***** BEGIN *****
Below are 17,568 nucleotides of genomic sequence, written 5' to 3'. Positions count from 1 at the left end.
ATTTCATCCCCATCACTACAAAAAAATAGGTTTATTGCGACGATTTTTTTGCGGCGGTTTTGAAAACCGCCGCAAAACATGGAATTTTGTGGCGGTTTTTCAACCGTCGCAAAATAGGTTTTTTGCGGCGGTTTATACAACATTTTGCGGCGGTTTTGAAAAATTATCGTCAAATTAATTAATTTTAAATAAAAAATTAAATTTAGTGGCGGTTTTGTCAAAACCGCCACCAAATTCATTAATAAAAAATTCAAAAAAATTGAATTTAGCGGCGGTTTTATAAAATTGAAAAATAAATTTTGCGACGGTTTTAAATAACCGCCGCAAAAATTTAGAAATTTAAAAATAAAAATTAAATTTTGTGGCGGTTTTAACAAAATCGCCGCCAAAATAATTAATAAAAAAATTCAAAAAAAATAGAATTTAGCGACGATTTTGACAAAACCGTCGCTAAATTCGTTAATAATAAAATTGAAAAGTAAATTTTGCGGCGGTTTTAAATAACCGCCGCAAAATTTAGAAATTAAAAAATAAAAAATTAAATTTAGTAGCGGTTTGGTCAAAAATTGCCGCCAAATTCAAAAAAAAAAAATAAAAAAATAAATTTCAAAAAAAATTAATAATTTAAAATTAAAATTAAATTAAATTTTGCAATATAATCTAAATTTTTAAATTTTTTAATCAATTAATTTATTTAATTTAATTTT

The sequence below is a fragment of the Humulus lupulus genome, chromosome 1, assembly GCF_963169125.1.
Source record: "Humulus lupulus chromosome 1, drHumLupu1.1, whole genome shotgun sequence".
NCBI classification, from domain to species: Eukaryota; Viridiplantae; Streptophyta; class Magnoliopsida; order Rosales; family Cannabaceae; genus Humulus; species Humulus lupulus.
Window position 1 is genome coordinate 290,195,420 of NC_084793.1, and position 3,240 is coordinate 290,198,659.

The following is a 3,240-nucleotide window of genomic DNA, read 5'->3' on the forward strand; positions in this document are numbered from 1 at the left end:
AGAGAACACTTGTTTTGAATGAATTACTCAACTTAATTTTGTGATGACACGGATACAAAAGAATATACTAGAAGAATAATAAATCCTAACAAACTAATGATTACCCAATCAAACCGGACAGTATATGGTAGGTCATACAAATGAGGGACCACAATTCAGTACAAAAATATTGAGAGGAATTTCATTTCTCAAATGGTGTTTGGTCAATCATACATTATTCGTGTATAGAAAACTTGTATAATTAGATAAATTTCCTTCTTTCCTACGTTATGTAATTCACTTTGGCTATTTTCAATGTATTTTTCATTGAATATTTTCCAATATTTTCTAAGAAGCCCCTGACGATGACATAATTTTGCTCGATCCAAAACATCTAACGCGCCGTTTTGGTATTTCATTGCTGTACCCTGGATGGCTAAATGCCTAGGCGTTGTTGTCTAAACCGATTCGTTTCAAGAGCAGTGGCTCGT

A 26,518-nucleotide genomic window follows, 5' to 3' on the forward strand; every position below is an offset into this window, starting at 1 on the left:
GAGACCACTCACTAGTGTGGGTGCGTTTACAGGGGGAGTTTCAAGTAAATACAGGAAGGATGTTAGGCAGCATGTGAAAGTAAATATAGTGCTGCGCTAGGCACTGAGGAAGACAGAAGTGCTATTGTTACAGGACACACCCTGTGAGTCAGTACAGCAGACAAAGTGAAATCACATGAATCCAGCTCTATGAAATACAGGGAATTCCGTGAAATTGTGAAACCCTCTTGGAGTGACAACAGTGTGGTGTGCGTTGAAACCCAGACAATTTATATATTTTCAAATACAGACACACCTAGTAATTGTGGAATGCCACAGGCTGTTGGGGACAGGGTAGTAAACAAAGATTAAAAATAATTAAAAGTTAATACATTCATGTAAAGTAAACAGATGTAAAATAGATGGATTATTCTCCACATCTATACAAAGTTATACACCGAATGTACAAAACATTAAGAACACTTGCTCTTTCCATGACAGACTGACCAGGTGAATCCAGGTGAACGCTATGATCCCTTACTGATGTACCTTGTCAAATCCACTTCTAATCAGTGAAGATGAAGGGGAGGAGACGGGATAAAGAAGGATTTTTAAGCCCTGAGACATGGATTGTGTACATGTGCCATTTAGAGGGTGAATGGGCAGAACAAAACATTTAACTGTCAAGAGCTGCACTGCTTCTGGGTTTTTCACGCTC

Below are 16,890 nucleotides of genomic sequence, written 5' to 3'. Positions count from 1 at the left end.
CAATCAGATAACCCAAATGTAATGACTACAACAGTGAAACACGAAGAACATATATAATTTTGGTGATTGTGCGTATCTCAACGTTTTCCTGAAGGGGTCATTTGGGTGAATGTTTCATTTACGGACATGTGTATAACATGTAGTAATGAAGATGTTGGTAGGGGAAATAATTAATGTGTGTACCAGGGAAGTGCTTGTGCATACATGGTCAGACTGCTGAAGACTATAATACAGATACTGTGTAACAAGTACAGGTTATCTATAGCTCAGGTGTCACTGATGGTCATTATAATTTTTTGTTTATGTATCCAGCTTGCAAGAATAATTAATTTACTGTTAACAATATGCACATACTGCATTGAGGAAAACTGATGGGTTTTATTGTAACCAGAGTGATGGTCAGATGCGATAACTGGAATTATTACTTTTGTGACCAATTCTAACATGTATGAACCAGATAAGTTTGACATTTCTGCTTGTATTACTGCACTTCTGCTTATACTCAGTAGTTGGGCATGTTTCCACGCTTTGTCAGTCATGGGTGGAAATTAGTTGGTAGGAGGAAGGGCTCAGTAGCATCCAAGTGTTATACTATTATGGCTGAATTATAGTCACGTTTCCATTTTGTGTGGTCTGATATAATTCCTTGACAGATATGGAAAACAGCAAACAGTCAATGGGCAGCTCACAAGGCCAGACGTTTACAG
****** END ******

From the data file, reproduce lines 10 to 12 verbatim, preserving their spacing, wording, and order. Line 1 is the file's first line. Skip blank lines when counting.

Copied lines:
GAGACCACTCACTAGTGTGGGTGCGTTTACAGGGGGAGTTTCAAGTAAATACAGGAAGGATGTTAGGCAGCATGTGAAAGTAAATATAGTGCTGCGCTAGGCACTGAGGAAGACAGAAGTGCTATTGTTACAGGACACACCCTGTGAGTCAGTACAGCAGACAAAGTGAAATCACATGAATCCAGCTCTATGAAATACAGGGAATTCCGTGAAATTGTGAAACCCTCTTGGAGTGACAACAGTGTGGTGTGCGTTGAAACCCAGACAATTTATATATTTTCAAATACAGACACACCTAGTAATTGTGGAATGCCACAGGCTGTTGGGGACAGGGTAGTAAACAAAGATTAAAAATAATTAAAAGTTAATACATTCATGTAAAGTAAACAGATGTAAAATAGATGGATTATTCTCCACATCTATACAAAGTTATACACCGAATGTACAAAACATTAAGAACACTTGCTCTTTCCATGACAGACTGACCAGGTGAATCCAGGTGAACGCTATGATCCCTTACTGATGTACCTTGTCAAATCCACTTCTAATCAGTGAAGATGAAGGGGAGGAGACGGGATAAAGAAGGATTTTTAAGCCCTGAGACATGGATTGTGTACATGTGCCATTTAGAGGGTGAATGGGCAGAACAAAACATTTAACTGTCAAGAGCTGCACTGCTTCTGGGTTTTTCACGCTC

Below are 16,890 nucleotides of genomic sequence, written 5' to 3'. Positions count from 1 at the left end.
CAATCAGATAACCCAAATGTAATGACTACAACAGTGAAACACGAAGAACATATATAATTTTGGTGATTGTGCGTATCTCAACGTTTTCCTGAAGGGGTCATTTGGGTGAATGTTTCATTTACGGACATGTGTATAACATGTAGTAATGAAGATGTTGGTAGGGGAAATAATTAATGTGTGTACCAGGGAAGTGCTTGTGCATACATGGTCAGACTGCTGAAGACTATAATACAGATACTGTGTAACAAGTACAGGTTATCTATAGCTCAGGTGTCACTGATGGTCATTATAATTTTTTGTTTATGTATCCAGCTTGCAAGAATAATTAATTTACTGTTAACAATATGCACATACTGCATTGAGGAAAACTGATGGGTTTTATTGTAACCAGAGTGATGGTCAGATGCGATAACTGGAATTATTACTTTTGTGACCAATTCTAACATGTATGAACCAGATAAGTTTGACATTTCTGCTTGTATTACTGCACTTCTGCTTATACTCAGTAGTTGGGCATGTTTCCACGCTTTGTCAGTCATGGGTGGAAATTAGTTGGTAGGAGGAAGGGCTCAGTAGCATCCAAGTGTTATACTATTATGGCTGAATTATAGTCACGTTTCCATTTTGTGTGGTCTGATATAATTCCTTGACAGATATGGAAAACAGCAAACAGTCAATGGGCAGCTCACAAGGCCAGACGTTTACAG